Public transport and flying machines

Anderson Cooper in a personal flying machine.

Real bounce or just a dead cat bounce? After hitting a low of about 21,500 passengers a year ago, Virginia Railway Express commuter rail service in Northern Virginia is seeing a pickup in ridership, reports The Free Lance-Star. In February, VRE reports, monthly passenger trips totaled more than 52,900. That’s a far cry from the previous pre-COVID February ridership of 355,000, but it’s something. A Florida federal judge’s decision to scrap the national mask mandate for public transportation could help kickstart ridership a bit more.

Yet…the latest numbers suggest ex-ERV drivers are NOT making the roughly 300,000 trips per month that they did before the pandemic. Some are likely working from home, but some may add to congestion along I-95. Virginia has invested in rail infrastructure, so it’s a shame people don’t use it. On the other hand…

Autonomous cars and flying cars. the Virginia Mercury reminds us that Sheppard Miller, Virginia’s Transportation Secretary, thinks flying cars could become a reality within the next 50 years – a reason the Commonwealth should “re-examine mass transit.” People have been fantasizing about flying cars for a hundred years now, and we haven’t seen anything remotely practical yet. But a wave of venture-backed innovation is giving rise to what could best be described as personal flying machines. These are not four-wheeled, winged cars; they are battery-powered drone-like craft that can take off from parking lots and the tops of buildings. On Sunday, 60 minutes play a clip of flying Anderson Cooper (seen above) in such a device.

On a more prosaic note, the Mercury discusses the rise of autonomous land-based vehicles, such as Fairfax County’s electric Relay shuttle, which seats up to six passengers and patrols a one-mile route between Dunn Loring subway station and the district of Mosaic at 10 miles per hour. Autonomous ground vehicles raise a wide range of issues – they’ve been known to run red lights, swerve into concrete barriers, and even kill pedestrians. Artificial intelligence still needs work and legal liability issues need to be resolved.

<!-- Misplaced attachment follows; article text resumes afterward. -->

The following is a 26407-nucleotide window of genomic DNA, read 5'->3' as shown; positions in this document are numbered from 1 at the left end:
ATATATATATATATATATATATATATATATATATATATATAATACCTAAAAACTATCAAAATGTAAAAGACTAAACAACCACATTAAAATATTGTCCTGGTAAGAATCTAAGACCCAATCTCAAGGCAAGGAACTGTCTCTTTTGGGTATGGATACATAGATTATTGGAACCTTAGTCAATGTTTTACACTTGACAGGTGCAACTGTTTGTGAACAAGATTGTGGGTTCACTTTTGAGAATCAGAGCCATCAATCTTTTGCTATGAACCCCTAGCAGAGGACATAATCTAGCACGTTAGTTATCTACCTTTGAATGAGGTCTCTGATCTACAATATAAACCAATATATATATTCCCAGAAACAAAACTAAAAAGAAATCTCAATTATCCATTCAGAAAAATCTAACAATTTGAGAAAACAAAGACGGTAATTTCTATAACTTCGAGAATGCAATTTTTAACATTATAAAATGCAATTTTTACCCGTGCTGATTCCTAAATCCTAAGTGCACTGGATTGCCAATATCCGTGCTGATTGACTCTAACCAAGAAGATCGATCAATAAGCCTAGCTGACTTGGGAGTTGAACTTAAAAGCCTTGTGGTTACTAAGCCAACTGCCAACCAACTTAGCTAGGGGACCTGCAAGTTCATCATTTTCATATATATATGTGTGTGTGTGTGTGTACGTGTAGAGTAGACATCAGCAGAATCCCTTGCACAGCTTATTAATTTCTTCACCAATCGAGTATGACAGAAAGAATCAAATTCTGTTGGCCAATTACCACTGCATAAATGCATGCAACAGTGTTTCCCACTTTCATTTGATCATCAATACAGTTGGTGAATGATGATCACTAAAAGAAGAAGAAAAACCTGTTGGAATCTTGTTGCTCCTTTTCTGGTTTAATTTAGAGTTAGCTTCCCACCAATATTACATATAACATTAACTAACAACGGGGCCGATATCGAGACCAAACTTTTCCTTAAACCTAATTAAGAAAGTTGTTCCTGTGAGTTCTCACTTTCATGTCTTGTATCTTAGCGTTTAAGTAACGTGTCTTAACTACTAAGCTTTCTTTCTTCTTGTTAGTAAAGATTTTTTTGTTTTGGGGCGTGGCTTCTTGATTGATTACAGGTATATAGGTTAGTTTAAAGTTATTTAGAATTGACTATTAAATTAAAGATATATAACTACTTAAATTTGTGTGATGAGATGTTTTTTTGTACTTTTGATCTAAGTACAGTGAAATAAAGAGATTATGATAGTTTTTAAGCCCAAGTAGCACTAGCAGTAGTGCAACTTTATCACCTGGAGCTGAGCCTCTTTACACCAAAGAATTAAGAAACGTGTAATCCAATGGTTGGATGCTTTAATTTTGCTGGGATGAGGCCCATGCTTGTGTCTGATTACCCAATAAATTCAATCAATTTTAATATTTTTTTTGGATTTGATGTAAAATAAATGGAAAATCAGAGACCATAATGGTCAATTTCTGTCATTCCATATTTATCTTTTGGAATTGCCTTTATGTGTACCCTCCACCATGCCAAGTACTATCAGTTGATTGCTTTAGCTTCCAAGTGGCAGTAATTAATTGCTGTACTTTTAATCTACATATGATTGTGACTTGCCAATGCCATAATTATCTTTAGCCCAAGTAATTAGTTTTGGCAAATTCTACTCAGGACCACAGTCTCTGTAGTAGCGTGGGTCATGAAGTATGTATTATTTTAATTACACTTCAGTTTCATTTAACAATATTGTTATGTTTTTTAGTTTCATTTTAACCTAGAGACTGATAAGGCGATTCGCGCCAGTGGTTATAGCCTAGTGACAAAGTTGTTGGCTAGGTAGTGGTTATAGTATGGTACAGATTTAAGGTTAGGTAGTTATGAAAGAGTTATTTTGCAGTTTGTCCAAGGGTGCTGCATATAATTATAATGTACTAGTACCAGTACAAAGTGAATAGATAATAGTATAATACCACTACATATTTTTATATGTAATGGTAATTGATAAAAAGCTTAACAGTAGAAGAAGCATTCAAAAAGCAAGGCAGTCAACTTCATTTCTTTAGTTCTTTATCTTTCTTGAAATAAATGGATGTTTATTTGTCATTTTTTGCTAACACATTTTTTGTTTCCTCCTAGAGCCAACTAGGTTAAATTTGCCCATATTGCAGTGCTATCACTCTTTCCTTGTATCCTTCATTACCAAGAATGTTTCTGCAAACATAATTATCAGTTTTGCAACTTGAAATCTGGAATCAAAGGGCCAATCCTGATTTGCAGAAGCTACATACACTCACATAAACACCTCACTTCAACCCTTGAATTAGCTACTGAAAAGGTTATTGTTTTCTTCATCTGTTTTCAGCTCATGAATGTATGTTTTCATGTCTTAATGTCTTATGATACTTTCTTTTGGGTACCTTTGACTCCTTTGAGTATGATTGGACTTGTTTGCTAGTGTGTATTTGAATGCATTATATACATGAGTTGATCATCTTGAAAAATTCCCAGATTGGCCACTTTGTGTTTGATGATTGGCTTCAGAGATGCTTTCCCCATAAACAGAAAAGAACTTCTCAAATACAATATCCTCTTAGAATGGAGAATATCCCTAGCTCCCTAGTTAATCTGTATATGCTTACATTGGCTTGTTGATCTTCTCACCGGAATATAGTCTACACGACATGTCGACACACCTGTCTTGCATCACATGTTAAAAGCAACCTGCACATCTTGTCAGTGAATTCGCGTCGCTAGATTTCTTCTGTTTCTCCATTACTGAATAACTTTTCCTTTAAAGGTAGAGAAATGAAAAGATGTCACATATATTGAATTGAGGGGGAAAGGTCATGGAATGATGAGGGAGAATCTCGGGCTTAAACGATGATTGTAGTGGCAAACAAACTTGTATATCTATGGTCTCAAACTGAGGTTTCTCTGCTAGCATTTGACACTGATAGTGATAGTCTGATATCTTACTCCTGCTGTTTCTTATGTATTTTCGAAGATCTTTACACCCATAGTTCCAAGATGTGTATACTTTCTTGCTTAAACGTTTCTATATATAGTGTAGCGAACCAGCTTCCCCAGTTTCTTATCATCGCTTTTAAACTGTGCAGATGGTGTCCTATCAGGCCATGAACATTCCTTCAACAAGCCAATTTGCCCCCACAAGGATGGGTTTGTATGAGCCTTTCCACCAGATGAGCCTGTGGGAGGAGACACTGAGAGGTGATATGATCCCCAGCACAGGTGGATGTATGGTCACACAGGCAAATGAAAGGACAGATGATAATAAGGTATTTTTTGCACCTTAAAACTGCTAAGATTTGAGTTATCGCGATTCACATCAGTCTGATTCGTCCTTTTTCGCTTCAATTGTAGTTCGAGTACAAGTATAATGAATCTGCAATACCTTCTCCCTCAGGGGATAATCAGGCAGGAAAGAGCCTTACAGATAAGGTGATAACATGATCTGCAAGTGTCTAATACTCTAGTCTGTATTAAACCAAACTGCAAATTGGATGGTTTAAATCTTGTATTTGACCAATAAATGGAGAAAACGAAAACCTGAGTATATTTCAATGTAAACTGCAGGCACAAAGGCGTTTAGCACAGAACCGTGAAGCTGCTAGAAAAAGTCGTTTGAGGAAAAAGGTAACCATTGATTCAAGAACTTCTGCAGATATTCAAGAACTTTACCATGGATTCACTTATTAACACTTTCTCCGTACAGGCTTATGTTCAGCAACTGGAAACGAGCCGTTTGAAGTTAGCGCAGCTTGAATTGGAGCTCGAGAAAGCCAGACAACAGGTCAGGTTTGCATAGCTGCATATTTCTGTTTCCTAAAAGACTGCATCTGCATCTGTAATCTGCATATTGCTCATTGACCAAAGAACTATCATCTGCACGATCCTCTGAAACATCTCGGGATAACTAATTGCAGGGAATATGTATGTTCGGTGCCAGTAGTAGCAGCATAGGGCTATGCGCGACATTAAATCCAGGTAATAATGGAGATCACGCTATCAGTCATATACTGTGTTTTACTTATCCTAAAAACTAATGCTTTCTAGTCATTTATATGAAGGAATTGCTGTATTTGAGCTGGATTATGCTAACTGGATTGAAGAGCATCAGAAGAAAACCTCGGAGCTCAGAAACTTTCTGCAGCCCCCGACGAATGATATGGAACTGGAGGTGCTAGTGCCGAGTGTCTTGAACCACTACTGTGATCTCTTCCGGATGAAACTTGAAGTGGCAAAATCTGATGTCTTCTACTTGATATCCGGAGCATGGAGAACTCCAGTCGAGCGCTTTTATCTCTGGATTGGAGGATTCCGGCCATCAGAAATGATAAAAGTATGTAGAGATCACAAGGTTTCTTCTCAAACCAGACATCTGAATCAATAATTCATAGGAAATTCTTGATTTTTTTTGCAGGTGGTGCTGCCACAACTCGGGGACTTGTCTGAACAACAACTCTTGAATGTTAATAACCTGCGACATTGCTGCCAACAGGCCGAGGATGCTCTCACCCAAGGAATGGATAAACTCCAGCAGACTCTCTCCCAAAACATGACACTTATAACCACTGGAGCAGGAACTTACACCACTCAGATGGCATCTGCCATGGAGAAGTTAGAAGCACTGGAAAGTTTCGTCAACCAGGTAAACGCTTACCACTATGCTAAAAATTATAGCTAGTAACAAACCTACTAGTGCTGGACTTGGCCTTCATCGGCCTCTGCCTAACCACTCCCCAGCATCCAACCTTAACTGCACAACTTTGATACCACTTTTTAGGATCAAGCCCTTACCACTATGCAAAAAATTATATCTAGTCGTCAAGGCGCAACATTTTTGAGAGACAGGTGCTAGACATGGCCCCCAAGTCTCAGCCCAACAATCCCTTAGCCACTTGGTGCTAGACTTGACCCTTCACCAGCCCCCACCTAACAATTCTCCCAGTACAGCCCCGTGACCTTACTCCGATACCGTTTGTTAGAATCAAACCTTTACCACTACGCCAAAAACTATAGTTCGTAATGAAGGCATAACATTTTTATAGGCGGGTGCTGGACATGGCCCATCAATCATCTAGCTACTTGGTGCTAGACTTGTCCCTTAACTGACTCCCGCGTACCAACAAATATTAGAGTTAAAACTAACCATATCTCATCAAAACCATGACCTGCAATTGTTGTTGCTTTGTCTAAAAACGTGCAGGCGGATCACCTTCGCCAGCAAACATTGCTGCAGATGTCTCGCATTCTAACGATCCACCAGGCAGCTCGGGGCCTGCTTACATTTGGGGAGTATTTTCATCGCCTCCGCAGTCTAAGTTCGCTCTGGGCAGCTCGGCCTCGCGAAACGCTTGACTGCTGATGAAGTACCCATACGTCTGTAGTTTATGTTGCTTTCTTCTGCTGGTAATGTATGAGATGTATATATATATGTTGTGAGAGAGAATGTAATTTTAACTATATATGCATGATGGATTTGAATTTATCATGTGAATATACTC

Fairfax’s experiment with the Relay sees autonomous vehicles (AVs) as potential sources in the Washington Metro — cheaper than taxis, Ubers or shuttles because they don’t require a driver. In this vision, autonomous vehicles can be a savior of public transit.

But others see AVs as a pipe dream. “Public money should go where it serves the public interest with fairness and efficiency in mind, and I don’t think this shuttle meets that standard,” Peter Norton, author of “Autonorama: The Illusory Promise of High-Tech Driving,” says the Mercury. “The real future is in much more profitable things like bike lanes and bus lanes. How many nice bus shelters could Fairfax County have for $520,000?”

As a curmudgeon, I’m not looking forward to “Flying under the influence” and rocket-propelled objects falling from the sky becoming a daily part of our lives.

On the other hand, if you look at the 60 minutes clip, you will be amazed by the creativity and innovation in the engineering and design of flying machines. With the tech sector pumping billions of dollars into self-driving vehicles of all kinds and varieties, I bet they will become a reality. I’m with Miller: It makes sense to think just as creatively about the future of transportation in Virginia. It may make sense to maintain investments in the infrastructure we have already built. But we’d be foolish not to consider how we might benefit from adopting outlandish new technologies.


Melvin Z. Madore